FilmQuest Review: ‘When The Screaming Starts’ Is a Wicked Funny Serial Killer Mockumentary

'When the Screaming Starts'

Norman Graysmith (Jared Rogers) heads to the home of an aspiring serial killer, Aidan Mendle (Ed Hartland), to make a documentary. Once there, he finds himself immersed in Aidan’s world of misfit psychos and getting a lot more than the story he set out to capture on film.

The first half of When the Screaming Starts is non-stop, wicked funny and had me obnoxiously cackling during my viewing. The latter half finds the laughs coming fewer and further apart as it begins to wrap up loose ends and give us a surprising turn of events that is better left unspoiled. The second half is still fun, but can never quite compete with what came before it because it has to give us closure for it to end.

When the Screaming Starts would make an awesome series and land pretty damn close to What We Do In The Shadows, and I would watch it for at least two seasons. I think a longer narrative would help sustain the constant laughter, while also giving it room to tell the story and without having to sacrifice one for the other. We also need more smart genre shows in general, so it would be a win-win.

When the Screaming Starts

I love that the film pokes fun of this societal need to document everything, and this morbid habit of celebrating serial killers. Norman gets invited to an aspiring serial killer’s home, and not one crew member calls the police. Aidan and his girlfriend, the creepily hysterical Amy (Octavia Gilmore), even hold tryouts to build their murder family, and people show up hoping to join. It is both bonkers and completely believable, if you think about it long enough.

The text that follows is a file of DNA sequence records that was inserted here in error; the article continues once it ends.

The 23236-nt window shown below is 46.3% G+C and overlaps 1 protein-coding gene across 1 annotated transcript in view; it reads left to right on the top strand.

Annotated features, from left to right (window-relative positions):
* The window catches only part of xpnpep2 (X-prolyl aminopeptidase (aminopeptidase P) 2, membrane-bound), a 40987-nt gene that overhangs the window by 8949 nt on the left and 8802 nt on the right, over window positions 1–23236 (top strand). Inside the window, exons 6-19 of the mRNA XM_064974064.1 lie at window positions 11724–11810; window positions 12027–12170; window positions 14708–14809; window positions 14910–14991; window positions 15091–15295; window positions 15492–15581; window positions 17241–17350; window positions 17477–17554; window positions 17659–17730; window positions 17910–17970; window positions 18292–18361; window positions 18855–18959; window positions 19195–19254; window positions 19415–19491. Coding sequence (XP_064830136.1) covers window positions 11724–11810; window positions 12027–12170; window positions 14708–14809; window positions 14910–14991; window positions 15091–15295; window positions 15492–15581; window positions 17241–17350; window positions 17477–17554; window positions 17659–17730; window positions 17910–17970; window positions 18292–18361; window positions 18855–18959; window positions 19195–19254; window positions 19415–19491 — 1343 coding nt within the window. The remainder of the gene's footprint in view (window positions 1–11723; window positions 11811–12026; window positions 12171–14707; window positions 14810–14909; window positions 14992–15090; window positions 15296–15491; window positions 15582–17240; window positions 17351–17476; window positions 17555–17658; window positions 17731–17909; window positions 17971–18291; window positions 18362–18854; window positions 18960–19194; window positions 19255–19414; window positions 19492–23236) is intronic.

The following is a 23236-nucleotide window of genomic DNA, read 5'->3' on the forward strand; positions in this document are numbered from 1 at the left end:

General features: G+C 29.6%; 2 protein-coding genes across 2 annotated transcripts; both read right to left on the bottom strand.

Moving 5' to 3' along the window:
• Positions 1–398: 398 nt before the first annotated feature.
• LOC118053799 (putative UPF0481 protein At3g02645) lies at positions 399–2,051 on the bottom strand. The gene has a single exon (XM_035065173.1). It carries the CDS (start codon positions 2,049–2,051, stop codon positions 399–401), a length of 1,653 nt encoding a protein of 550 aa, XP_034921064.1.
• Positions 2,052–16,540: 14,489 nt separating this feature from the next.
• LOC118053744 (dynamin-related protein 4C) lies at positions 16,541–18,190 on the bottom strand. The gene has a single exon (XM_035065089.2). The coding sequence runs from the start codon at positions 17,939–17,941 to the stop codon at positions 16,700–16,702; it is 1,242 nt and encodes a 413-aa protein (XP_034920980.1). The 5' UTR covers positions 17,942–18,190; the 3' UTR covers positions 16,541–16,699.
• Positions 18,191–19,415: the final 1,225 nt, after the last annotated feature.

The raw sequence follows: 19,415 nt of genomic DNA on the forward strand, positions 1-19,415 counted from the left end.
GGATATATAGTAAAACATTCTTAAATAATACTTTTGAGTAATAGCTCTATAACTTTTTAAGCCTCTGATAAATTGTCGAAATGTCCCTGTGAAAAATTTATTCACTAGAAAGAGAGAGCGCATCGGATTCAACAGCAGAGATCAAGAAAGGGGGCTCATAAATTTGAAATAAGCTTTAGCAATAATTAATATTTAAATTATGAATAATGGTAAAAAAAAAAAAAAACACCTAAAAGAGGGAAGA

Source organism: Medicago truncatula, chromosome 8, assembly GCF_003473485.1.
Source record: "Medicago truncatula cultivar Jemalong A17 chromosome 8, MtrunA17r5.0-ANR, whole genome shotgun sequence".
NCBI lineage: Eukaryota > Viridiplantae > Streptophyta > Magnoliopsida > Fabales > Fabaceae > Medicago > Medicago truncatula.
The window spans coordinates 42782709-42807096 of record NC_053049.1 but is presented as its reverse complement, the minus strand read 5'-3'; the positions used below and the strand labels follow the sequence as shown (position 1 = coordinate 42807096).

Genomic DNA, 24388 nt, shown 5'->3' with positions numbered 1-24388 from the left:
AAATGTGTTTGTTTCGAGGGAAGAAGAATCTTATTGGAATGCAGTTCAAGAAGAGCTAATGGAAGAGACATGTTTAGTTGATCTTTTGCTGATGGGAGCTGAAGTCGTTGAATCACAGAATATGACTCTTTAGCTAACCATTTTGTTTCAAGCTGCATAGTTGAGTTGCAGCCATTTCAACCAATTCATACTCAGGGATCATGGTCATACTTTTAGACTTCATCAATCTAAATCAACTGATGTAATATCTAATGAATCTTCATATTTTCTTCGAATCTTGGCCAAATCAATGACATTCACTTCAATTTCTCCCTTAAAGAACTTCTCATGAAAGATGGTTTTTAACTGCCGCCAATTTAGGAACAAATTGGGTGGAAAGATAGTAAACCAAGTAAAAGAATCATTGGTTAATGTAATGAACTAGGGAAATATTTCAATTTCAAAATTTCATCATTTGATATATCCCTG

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The characters that join this family are each more distinct and silly than the last. I could write a whole separate article just going down the cast list describing the loudest laugh of each performance and still never fully give the ensemble the justice they deserve. However, Norman and Aidan’s (Rogers and Hartland) relationship stands out. It puts a new spin on the tried and true relationship we have seen for decades, between a subject and the person studying them, like Michael Myers and Dr. Loomis or Hannibal Lecter and Clarice Starling. The two of them are introduced before anyone dies, and serve the film’s comedic take on the standard co-dependent relationship trope. Hartland’s performance has flashes of Parks and Recreation’s Andy Dwyer (during the early years when Chris Pratt was cool). He’s never completely sure what is going on, but is the most enthusiastic person in the room anyway. Rogers is tasked with being the supposed voice of reason who never quite fits in, and is also a little too invested in the project. 

During the Q&A following the film, Rogers said most of the cast have known and worked together for years. When the Screaming Starts is only their debut feature, and it’s a very strong first outing. I’m excited to see what they do next. 

When the Screaming Starts had its regional premiere at FilmQuest 2021.

  • When the Screaming Starts


When the Screaming Starts is a laugh-out-loud funny dark comedy, and the film breathes a lot of life back into the mockumentary subgenre.



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